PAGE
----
June 29th, 2008DIY Project: Floral Pomander Ball
A floral pomander (sometimes called kissing ball) is a great DIY project that can be used for a variety of things in your wedding! It is wonderful for bouquets, decor and centerpieces.
You may ask, what is a pomander? Simply put, it is a foam ball covered in flowers (either fresh or silk will do!) to create a ruffly floral ball. A ribbon can be attached to use it as a bouquet or hang up as decor. You can also prop it onto a pretty vase and use it as a centerpiece.
If fresh flowers are being used, a sturdy flower such as daisies, carnations, mums, roses or dahlias work best. If you plan on using silk go with whatever flowers tickles your fancy! Keep in mind fresh flowers would need to be created as close to your wedding day as possible, while silk flowers last forever and can be created as soon as you like!
To begin, you will need:
- Oasis Foam Flower Ball (size depends on project)
- Fresh or Silk Flowers (ie. a 20cm foam ball will need 50 carnations to cover, amount of flowers depend on size of ball and flowers being used!)
- Hot Glue (If using silk flowers or if you are attaching a ribbon or rope for hanging!)
- Pins (If creating a hanging pomander ball or want to better secure fresh flowers)
If you are using fresh flowers you will also need some flower food/preservative. Let’s begin!
- If using fresh flowers you will first need to condition the flowers to allow them to last as long as possible once in the foam ball. Clean a larger bucket and fill it about 1/4 full with warm water and flower food (at ratio explained in flower food instructions). Remove all lower leaves from your flowers and cut stems at a sharp angle to allow for maximum water absorption. Allow flowers to sit in the water at least 10-15 minutes.
- Next, if using fresh flowers you will also need to gently soak your oasis foam ball. Place the sponge/ball in warm water with flower food dissolved in it. Allow the ball to submerge itself. Avoid pushing the sponge down into the water as it can cause bubbles within the ball. These are air pockets that wouldn’t allow your flowers to drink!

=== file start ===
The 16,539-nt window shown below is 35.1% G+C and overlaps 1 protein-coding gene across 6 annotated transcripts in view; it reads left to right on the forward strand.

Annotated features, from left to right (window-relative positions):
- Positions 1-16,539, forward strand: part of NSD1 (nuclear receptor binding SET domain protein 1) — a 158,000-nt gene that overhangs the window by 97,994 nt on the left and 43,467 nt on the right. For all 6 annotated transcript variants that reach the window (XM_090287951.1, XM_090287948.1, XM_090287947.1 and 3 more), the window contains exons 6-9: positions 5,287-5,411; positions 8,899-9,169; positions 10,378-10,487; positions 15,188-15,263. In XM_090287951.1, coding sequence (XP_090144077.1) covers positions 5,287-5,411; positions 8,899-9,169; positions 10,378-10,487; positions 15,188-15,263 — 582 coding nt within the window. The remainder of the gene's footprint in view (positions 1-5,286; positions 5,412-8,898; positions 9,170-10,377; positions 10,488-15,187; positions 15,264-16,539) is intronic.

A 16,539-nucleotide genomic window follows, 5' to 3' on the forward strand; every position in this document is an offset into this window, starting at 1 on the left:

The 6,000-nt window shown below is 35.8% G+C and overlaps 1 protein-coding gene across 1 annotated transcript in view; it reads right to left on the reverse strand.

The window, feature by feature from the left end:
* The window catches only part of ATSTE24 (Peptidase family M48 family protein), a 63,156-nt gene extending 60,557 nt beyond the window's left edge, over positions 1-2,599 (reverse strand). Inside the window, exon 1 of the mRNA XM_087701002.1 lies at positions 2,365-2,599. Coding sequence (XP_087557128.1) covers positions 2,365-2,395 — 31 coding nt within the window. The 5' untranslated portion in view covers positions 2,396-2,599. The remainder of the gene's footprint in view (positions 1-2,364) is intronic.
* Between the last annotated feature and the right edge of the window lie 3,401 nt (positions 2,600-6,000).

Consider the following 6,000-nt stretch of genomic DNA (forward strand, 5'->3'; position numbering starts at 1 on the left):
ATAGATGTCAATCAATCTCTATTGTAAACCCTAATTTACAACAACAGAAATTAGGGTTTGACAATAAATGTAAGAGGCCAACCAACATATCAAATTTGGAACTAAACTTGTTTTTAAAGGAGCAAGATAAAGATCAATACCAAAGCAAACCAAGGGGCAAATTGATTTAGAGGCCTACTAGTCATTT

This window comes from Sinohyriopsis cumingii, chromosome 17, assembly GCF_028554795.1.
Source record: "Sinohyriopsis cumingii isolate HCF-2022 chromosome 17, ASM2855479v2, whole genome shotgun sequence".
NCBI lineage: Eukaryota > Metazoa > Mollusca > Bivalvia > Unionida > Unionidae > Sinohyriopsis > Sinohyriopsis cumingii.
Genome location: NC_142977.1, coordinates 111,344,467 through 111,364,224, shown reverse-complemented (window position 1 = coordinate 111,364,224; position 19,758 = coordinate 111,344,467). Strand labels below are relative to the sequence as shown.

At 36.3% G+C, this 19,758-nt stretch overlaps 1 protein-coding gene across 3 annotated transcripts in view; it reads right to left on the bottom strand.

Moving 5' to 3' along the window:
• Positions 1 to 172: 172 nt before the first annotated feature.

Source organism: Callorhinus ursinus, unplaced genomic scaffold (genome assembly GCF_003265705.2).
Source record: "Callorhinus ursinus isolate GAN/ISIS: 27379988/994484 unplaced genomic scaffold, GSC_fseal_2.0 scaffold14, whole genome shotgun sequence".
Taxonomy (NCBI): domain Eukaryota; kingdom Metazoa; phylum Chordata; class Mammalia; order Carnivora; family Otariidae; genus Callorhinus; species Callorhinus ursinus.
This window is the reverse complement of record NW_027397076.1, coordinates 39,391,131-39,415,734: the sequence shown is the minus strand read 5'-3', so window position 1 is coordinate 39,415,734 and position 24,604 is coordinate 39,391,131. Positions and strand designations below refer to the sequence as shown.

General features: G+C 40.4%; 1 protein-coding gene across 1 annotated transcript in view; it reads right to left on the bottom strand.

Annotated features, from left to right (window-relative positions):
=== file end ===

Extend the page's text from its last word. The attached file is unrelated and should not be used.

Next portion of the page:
- Now you’re ready to start assembling! Remove your flowers from the bucket you were conditioning them in and cut stems at a sharp angle to about 1″-1.5″. Starting from the top, push the stem of your first flower into the foam ball, making sure it is pushed firmly(but gently!!) into the foam base. Continue in a straight line until you have created a ring all the way around your ball. Then, make a line halfway around, and fill in the quarters. If you feel your flowers aren’t secure enough, you can pin them in with greening or boutonniere pins.
- If you plan on using your ball as a centerpiece resting on a bowl or vase, you’re done! If you plan on hanging the ball for decor or using it as a bouquet, you will need to attach some ribbon or jute.
- Measure desired length x 2 and add 3 inches for the knot. Tie into a loop (double knot). Hold in place with greening pin. You can then add some hot glue and another greening pin over the top for an extra secure hold.
- If making a hanging pomander, an additional detail you may like is attaching a corded tassle to the bottom of your ball, for a pretty dangly effect. To do this, attach the corded tassle loop to a wired pick. Dip the pick’s unwired end into floral adhesive and press the pick into your pomander.
It is such a beautiful finished look! I am thinking of trying to find some tinted blue and green carnations to make some hanging pomanders for my big day. Please send me your photos if you make some diy pomanders using my instructions!